The Maya are often thought of as one of the most advanced civilizations in the Americas. Their breakthroughs in astronomy enabled them to predict where the moon and planets would be years into the future and they left behind impressive architecture and artwork. A new study may have solidified a cause for their decline.
Researchers have determined that drought was indeed a factor in the demise of the Mayan empire, which occupied what is now southern Mexico and northern Central America, from about 250 A.D. to 950 A.D.
But how much of a factor is still up in the air.
A study published in the February 24 issue of Science shows research over the last 10 years of climate proxy records. According to ScienceMag.org, that means looking at lake and coastal sediments to detect rainfall levels.
Professor Martín Medina-Elizalde, of the Yucatan Center for Scientific Research in Mexico, led the study and told Science Daily that researchers have been saying for more than a century that drought was related to the civilization’s demise.
"Our results show rather modest rainfall reductions between times when the Classic Maya civilization flourished and its collapse between 800 to 950," researcher Eelco Rohling, a paleoclimatologist at the University of Southampton in England, told LiveScience. "These reductions amount to only 25 to 40 percent in annual rainfall, but they were large enough for evaporation to become dominant over rainfall, and open water availability was rapidly reduced. The data suggest that the main cause was a decrease in summer storm activity."
Having dry spells in the summer was the worst timing for the Mayans.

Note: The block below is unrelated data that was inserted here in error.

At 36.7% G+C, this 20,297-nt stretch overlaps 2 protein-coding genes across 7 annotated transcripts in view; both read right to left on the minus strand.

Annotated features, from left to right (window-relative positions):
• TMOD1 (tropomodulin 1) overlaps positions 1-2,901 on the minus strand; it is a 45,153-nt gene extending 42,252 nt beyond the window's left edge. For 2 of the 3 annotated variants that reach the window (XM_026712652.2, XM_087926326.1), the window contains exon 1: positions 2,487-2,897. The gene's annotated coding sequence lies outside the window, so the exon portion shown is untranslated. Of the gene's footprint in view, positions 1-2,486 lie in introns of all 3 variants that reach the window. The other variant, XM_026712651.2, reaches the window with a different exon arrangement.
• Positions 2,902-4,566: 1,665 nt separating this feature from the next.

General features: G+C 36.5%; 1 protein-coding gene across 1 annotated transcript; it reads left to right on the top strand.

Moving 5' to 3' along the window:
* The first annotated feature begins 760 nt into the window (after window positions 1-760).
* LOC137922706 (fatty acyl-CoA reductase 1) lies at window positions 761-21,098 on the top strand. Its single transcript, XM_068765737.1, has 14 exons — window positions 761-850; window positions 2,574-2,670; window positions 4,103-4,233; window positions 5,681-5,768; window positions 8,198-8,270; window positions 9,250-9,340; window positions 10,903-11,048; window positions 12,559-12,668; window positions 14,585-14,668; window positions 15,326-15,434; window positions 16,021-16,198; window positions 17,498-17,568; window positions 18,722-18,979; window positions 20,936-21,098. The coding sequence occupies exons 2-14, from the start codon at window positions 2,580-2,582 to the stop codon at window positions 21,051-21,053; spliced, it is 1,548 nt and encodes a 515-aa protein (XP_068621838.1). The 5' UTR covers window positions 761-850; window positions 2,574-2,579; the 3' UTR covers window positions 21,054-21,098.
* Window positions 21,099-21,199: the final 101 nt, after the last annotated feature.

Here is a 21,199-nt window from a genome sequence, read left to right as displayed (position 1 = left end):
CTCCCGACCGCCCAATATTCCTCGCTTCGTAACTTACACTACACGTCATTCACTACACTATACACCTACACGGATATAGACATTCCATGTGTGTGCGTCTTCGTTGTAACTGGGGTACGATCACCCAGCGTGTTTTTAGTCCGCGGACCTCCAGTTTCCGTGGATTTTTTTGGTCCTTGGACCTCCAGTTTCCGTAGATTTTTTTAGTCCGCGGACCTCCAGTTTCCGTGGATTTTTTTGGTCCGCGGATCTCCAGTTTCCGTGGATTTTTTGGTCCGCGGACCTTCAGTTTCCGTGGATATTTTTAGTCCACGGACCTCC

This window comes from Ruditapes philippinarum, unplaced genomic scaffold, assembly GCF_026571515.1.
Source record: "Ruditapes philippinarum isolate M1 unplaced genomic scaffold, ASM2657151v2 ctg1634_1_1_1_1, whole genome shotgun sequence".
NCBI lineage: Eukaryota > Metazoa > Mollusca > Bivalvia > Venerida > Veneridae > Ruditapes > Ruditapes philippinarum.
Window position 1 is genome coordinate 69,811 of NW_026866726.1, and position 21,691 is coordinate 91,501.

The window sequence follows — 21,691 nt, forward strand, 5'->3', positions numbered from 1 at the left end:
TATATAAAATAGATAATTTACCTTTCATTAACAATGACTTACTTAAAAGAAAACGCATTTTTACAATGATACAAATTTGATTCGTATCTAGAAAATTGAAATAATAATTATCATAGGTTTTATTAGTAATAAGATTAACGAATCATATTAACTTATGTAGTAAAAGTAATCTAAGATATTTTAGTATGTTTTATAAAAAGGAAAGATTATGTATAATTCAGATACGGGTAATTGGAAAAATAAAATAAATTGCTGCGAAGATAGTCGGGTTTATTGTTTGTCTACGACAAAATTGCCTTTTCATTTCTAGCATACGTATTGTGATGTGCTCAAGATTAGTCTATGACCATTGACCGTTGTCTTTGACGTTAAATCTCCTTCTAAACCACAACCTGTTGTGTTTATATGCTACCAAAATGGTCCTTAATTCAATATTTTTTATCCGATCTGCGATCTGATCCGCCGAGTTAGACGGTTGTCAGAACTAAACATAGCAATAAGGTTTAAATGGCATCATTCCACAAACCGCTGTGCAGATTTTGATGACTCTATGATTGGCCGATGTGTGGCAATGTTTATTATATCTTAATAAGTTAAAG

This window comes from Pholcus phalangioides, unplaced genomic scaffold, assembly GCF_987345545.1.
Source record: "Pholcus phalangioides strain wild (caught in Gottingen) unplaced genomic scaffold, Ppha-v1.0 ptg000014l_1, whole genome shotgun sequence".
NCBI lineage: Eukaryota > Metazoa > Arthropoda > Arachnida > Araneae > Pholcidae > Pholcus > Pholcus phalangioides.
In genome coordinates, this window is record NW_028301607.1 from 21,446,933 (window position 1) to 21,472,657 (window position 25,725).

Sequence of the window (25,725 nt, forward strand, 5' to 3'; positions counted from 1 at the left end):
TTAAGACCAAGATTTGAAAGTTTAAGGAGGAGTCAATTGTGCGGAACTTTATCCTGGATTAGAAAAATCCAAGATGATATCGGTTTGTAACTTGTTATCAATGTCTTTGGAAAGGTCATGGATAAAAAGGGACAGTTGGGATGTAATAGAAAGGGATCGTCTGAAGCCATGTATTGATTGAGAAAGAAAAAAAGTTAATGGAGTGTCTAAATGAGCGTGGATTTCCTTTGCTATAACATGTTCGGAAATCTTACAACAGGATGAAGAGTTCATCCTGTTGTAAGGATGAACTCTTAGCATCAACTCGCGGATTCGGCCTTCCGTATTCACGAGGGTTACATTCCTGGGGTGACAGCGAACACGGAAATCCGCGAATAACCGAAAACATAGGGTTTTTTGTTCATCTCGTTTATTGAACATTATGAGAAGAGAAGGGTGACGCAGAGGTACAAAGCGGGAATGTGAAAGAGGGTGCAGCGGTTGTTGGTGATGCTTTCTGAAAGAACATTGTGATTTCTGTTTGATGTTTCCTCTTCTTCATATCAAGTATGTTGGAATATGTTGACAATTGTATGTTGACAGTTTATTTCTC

"Summer was the main season for cultivation and replenishment of Maya freshwater storage systems and there are no rivers in the Yucatan lowlands," Rohling told LiveScience.
He explained that the ancient Maya had become dependent on the normal levels of rainfall. "Then, even a rather subtle climatic change was enough to create serious problems," he told LiveScience. "Societal disruptions and abandonment of cities are likely consequences of critical water shortages, especially because there seems to have been a rapid repetition of multiyear droughts."
Gerald Haug, a climate geologist of the Swiss Federal Institute of Technology in Zurich, Switzerland, told ScienceMag.org that this study is a good addition to the evidence that climate change contributed to the decline of the Mayan civilization, but he says researchers should not ignore other factors like social and political developments.
The authors of this study also noted that the droughts that helped bring down the ancient Mayans are coming to the same region again, as predicted by the Intergovernmental Panel on Climate Change.
"There are differences too, but the warning is clear—what seems like a minor reduction in water availability may lead to important, long-lasting problems," Medina-Elizalde told LiveScience. "This problem is not unique to the Yucatan Peninsula, but applies to all regions in similar settings where evaporation is high. Today, we have the benefit of awareness, and we should act accordingly."